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Twins rally in 12th after blowing lead in Houston

The SportsXchange

HOUSTON -- When asked to summarize what had transpired over the previous four-plus hours Tuesday night, Minnesota Twins manager Ron Gardenhire was justified in dismissing the twists and turns as too numerous to neatly review. In this particular instance, the details ceded significance to the result.

After blowing a three-run lead in the bottom of the ninth inning, the Twins rallied for three runs in the 12th and outlasted the Houston Astros 9-6 at Minute Maid Park.

Minnesota pounced on Astros rookie left-hander Kevin Chapman (0-1), who set a club record by starting his career with 13 appearances without allowing an earned run. The Twins snapped that streak in the 12th inning when Clete Thomas scored on a wild pitch. Darin Mastroianni added a two-run double that brought home Josmil Pinto and Doug Bernier.

In his second career major league game, Pinto finished 4-for-5 with a walk and two runs. He was in the middle of both of the Twins' late rallies, in the eighth and the 12th.

"Nothing is easy for me," said Pinto, who is 6-for-9 in the big leagues. "I just have to play the game the correct way."

Twins right-hander Josh Roenicke walked Brandon Barnes and Marwin Gonzalez in the 12th, but he earned his first save by getting Matt Pagnozzi to ground out. Pagnozzi, acquired by Houston earlier Tuesday in a trade with the Atlanta Braves, was the second of consecutive pinch hitters.

Minnesota (61-76) earned its third consecutive win, its second in a row over the Astros. Houston (45-93) has lost seven of eight.

"They ended up doing a little bit more than we did," Astros manager Bo Porter said.

Entering the ninth with a three-run lead, Twins closer Glen Perkins coughed it up. With two outs, he hit Brett Wallace with a pitch before allowing a single to L.J. Hoes and a three-run home run to Barnes. The game-tying blast went the opposite way to right and came on an 0-2 pitch.

In the seventh, Barnes cut the Twins' lead to 4-3 with a two-out, two-run single to right field off right-hander Casey Fien, but he was later cut down trying to score while Gonzalez, who followed Barnes' hit with a walk, was caught in a rundown between first and second base.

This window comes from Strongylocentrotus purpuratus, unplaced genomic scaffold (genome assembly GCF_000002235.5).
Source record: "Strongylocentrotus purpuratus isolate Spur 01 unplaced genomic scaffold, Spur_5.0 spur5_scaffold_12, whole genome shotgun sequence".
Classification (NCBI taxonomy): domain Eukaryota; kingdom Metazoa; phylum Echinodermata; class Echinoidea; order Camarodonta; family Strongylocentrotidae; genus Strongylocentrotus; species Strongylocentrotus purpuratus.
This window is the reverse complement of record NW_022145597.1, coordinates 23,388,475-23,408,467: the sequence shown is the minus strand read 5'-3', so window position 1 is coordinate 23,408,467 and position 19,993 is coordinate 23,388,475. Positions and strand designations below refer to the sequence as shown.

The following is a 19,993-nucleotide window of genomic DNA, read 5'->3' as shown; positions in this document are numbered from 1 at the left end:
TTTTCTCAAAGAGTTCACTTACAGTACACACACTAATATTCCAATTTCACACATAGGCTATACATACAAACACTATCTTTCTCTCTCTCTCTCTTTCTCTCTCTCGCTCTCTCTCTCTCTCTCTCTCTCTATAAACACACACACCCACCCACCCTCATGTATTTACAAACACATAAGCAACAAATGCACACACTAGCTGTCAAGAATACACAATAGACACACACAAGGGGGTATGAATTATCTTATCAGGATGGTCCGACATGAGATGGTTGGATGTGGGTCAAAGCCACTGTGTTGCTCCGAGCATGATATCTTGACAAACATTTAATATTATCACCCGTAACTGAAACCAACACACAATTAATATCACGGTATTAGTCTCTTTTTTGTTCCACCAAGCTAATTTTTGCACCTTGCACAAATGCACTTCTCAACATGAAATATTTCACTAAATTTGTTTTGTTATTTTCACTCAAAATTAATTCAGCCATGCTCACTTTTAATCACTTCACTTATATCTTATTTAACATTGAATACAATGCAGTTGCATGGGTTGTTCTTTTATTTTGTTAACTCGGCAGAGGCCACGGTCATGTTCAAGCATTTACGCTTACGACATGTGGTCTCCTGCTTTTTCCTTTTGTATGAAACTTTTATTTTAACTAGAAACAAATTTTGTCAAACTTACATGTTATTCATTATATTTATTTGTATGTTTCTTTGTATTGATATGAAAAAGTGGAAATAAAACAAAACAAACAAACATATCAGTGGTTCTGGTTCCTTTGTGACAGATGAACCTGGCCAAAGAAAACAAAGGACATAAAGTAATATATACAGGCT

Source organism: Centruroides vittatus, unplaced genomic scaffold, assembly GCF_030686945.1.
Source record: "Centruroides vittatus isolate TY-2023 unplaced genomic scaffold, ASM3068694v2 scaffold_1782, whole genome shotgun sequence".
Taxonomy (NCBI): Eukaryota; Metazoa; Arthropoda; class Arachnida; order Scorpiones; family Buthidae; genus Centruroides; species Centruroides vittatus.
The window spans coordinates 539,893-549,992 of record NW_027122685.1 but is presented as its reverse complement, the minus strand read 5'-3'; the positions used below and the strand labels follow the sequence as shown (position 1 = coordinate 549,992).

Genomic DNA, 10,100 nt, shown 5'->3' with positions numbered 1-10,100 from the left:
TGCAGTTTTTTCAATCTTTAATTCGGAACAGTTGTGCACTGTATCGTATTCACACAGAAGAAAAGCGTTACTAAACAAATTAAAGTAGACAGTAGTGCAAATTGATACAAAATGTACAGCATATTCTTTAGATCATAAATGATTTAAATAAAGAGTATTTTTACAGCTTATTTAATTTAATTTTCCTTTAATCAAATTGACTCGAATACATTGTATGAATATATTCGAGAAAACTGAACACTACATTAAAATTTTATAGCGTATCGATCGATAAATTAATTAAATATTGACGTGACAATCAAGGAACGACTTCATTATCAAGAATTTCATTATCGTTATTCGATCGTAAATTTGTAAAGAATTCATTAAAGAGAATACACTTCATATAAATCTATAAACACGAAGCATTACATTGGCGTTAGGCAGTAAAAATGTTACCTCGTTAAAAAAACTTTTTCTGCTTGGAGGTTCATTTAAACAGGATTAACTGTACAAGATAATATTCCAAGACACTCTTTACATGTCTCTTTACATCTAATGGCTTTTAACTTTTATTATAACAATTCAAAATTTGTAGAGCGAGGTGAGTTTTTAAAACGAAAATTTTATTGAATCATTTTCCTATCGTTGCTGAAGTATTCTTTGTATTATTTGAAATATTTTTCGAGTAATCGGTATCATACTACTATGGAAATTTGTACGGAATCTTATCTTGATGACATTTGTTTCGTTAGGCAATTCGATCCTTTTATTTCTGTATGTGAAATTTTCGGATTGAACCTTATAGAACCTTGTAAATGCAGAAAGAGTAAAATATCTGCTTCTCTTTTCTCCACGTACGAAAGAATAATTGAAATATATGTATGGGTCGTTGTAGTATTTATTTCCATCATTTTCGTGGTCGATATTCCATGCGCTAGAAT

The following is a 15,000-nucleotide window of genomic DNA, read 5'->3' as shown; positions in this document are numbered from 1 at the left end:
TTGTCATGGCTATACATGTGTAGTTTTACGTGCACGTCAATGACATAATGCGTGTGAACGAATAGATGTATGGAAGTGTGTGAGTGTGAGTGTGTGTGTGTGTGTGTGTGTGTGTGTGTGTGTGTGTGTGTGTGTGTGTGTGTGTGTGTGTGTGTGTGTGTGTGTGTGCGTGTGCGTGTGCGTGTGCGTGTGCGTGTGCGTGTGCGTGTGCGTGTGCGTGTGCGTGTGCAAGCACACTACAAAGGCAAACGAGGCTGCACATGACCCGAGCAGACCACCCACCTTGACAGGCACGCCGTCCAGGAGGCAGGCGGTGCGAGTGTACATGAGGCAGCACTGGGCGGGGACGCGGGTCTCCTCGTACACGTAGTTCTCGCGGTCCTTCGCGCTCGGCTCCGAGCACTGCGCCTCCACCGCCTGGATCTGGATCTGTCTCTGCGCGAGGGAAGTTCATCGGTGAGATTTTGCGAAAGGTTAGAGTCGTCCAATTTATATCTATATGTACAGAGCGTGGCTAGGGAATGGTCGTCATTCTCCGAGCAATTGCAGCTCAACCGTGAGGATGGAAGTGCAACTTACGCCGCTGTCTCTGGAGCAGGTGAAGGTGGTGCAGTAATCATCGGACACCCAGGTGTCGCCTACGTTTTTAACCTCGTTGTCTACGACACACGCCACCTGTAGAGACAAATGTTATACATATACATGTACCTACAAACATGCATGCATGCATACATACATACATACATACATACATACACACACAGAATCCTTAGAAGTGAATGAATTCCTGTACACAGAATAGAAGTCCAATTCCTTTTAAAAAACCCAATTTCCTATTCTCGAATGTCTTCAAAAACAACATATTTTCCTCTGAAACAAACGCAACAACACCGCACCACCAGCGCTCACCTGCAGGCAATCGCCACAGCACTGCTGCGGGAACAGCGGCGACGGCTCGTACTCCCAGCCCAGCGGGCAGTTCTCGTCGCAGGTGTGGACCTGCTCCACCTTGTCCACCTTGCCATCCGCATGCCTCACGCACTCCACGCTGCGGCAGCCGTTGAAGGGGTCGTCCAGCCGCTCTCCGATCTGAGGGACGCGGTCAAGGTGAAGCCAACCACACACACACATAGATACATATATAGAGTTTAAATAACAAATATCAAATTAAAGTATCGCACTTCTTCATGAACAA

Minnesota immediately rebuilt its three-run lead in the eighth, with Pinto scoring on an Alex Presley double and Presley coming home on a Mastroianni sacrifice fly.

"We came up with some big (hits) there at the end," Gardenhire said. "A big hit by Mastroianni and a couple guys getting on base was huge. There are too many details in between to figure it out, but the bottom line is we won the ballgame and we had to play extra innings to get there."

Astros rookie right-hander Jarred Cosart owned an outstanding 1.59 ERA entering his ninth career start, but the unusually low batting average against him on balls put in play (.250) and his bloated walk rate (12.8 percent) were lingering causes for concern.

The Twins put his run suppression to the test by extending Cosart deep into counts. He surrendered a two-run home run to second baseman Brian Dozier on a 3-2 count in the first inning, then allowed a two-run homer to Trevor Plouffe, who finished 4-for-6, in the third one batter after Josh Willingham worked a four-pitch, two-out walk.

Cosart needed 53 pitches to record six outs, and, by the close of the fourth inning, he trailed 4-1 and had 90 pitches on his ledger. Cosart allowed eight baserunners, so it wasn't a surprise when right-hander Lucas Harrell emerged from the Houston bullpen to open the fifth.

"I didn't get the results," Cosart said. "A starter's job is to keep the team in the game and give us a chance to win the game. I didn't do that today.

"I thought I only made one really bad pitch, but at the same time, I fell behind some hitters, and that's how it went."

Twins left-hander Pedro Hernandez was making what amounted to a spot start, and he was outstanding. The homer he gave up to first baseman Chris Carter in the second inning was the only extra-base hit Hernandez allowed in his six-inning, two-run performance.

NOTES: Tri-City won its division in the New York-Penn League on Tuesday and became the sixth Astros affiliate to clinch a postseason berth. That figure represents a franchise record, and Houston is the first organization to have six domestic affiliates qualify for the postseason since the Pittsburgh Pirates in 2003. ... Twins RHP Anthony Swarzak entered Tuesday leading all major league relievers with 86 1/3 innings. His innings total is the most for a Twins reliever since Matt Guerrier pitched 88 innings in 2007. He wasn't one of the seven Minnesota pitchers who appeared in Tuesday's game.

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